Words Of Wisdom From ‘Common Stocks And Uncommon Profits’

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‘Common Stocks And Uncommon Profits’ is one of the best books on investment written by Philip A. Fisher. The book explains the growth investing strategy and its superiority in generating maximum long term returns.


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Here are some of the words of wisdom from book. Hope it is useful.

Important Excerpts From ‘Common Stocks And Uncommon Profits’

“One is the need for patience if big profits are to be made from investment. It is often easier to tell what will happen to the price of the stock than how much time will elapse before it happens. The other is the inherently deceptive nature of the stock market. Doing what everybody else is doing at the moment, and therefore what you have an almost irresistible urge to do, is often the wrong thing to do at all.”


“Even in those earlier times, finding the really outstanding companies and staying with them through all the fluctuations of a gyrating market proved far more profitable to far more people than did the more colorful practice of trying to buy them cheap and sell them dear.”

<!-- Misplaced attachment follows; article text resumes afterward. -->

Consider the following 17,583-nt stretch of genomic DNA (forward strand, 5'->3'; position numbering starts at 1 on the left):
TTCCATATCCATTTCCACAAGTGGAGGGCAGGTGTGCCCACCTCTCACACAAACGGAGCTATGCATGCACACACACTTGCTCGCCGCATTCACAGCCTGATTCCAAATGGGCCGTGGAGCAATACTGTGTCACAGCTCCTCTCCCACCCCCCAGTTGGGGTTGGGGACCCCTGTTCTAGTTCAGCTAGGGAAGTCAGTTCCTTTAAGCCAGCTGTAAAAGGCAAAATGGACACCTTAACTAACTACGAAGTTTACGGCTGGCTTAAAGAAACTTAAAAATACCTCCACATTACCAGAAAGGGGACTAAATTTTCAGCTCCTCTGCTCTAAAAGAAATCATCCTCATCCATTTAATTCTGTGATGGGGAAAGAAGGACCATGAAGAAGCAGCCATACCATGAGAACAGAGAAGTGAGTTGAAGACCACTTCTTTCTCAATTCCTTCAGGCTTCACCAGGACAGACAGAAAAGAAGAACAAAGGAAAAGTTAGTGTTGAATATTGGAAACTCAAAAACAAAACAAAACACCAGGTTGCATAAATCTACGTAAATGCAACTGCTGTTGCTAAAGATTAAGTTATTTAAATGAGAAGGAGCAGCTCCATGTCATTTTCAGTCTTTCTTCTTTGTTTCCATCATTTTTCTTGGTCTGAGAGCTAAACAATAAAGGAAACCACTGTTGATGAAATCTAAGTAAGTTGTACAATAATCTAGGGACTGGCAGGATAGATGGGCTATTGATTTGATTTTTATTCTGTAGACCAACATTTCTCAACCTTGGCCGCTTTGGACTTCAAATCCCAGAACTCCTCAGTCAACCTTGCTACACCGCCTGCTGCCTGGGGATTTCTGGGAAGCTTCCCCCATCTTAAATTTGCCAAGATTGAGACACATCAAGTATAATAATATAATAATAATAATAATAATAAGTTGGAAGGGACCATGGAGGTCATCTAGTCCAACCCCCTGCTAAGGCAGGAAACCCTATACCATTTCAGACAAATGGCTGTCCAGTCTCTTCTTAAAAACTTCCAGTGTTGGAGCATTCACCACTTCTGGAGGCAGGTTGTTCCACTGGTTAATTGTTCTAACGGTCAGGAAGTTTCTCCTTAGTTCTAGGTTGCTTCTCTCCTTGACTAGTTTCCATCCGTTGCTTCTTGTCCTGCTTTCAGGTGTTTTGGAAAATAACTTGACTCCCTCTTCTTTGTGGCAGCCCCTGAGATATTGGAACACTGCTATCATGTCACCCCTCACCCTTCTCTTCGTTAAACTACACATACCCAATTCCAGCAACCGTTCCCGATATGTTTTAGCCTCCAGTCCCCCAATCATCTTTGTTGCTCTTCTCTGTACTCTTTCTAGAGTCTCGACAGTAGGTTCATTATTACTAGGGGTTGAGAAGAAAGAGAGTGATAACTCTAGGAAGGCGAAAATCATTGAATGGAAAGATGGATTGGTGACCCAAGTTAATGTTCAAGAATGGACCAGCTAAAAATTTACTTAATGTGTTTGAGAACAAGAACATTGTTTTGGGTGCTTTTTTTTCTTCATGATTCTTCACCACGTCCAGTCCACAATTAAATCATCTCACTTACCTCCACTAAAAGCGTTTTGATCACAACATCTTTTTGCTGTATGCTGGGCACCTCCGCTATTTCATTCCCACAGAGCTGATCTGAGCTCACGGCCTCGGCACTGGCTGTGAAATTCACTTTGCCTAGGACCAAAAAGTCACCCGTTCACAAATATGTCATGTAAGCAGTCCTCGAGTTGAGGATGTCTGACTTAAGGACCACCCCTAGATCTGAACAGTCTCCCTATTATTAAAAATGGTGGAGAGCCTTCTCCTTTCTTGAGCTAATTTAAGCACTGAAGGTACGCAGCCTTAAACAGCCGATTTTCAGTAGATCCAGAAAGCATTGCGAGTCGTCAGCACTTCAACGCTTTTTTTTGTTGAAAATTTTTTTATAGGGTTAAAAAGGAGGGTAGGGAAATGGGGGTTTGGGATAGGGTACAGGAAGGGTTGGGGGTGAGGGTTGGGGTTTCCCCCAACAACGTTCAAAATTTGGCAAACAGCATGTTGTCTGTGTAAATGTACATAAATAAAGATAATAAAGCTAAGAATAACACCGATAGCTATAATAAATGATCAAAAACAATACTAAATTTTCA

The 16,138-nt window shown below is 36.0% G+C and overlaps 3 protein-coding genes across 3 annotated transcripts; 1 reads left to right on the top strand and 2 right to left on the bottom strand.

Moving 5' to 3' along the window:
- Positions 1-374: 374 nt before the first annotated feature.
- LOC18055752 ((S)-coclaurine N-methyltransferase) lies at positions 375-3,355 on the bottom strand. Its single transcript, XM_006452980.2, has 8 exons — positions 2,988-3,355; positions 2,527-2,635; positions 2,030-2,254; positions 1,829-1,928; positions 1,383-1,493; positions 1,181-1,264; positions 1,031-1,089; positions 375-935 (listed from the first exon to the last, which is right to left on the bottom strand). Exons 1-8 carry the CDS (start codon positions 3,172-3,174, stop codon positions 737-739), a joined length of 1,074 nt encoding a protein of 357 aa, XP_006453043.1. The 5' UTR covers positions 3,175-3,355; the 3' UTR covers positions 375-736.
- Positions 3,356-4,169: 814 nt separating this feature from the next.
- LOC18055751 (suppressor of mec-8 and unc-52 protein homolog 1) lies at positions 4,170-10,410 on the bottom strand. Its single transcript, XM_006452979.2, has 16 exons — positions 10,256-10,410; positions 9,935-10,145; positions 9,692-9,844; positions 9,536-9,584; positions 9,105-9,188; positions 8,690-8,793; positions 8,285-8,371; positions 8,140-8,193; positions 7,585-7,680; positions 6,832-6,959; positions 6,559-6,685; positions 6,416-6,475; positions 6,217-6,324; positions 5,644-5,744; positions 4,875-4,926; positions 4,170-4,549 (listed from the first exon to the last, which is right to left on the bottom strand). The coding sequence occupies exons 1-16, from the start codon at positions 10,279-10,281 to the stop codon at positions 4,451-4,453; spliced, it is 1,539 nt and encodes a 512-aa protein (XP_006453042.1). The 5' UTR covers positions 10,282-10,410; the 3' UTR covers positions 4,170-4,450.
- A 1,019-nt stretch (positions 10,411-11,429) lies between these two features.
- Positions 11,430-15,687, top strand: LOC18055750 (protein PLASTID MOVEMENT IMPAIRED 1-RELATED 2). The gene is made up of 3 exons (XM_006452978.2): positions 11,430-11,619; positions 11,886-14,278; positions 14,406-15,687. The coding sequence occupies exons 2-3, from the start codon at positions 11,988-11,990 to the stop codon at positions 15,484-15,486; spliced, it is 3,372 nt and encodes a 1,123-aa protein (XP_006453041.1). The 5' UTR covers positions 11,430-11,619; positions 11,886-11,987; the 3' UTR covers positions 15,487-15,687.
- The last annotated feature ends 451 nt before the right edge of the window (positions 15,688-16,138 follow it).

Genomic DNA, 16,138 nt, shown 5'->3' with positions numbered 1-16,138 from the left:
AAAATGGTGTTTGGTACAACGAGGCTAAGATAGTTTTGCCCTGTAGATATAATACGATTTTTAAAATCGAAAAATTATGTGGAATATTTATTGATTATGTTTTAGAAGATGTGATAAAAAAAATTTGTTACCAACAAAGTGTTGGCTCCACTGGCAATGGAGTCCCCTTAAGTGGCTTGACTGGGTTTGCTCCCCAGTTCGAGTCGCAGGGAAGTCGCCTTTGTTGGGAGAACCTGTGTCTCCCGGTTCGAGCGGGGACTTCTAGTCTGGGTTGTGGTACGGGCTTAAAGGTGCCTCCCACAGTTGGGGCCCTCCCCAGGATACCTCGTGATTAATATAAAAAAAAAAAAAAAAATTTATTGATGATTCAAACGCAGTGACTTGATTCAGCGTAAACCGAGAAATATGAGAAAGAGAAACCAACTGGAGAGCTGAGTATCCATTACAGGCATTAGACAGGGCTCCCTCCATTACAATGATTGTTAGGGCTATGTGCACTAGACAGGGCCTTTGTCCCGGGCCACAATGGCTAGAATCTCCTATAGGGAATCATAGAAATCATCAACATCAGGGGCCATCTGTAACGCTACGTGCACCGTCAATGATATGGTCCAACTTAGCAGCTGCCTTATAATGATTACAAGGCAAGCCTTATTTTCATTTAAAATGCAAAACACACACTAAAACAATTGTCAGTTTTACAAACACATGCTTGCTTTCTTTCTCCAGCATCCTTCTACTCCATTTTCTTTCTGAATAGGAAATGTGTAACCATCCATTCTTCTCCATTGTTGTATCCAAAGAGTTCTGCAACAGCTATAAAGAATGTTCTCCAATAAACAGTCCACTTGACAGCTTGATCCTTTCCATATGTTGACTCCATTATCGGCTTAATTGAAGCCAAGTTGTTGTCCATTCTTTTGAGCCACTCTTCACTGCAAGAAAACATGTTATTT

“To the stock holder in the growth company with sufficient financial strength or borrowing ability to withstand a year or two of hard times, a business decline represents far more a temporary shrinking of the market value of his holdings than the basic threat to the very existence of the investment itself. “


“Postponing an attractive purchase because of fear of what the general market might do will, over the years, prove very costly. This is because the investor is ignoring a powerful influence about which he has positive knowledge through fear of a less powerful force about which, in the present state of human knowledge, he and everyone else is largely guessing.”


“The greatest investment reward comes to those who by good luck or good sense find the occasional company that over the years can grow in sales and profits far more than industry as a whole. When we believe we have found such a company, we had better stick with it for a long period of time. It gives us a strong hint that such companies need not necessarily be young and small. Instead, regardless of size, what really counts is a management having both a determination to attain further important growth and an ability to bring its plans to completion.”


“From the standpoint of the investor, sales are only of value when and if they lead to the increased profits. All the sales growth in the world won’t produce the right type of investment vehicle if, over the years, profits do not grow correspondingly.”


“Actually, the investor’s work is so specialized and so intricate that there is no more reason why an individual should handle his own investments than he should be his own lawyer, doctor, architect, or automobile mechanic. He should perform these functions if he has special interest in and skill at the particular field. Otherwise, he definitely should go to an expert.”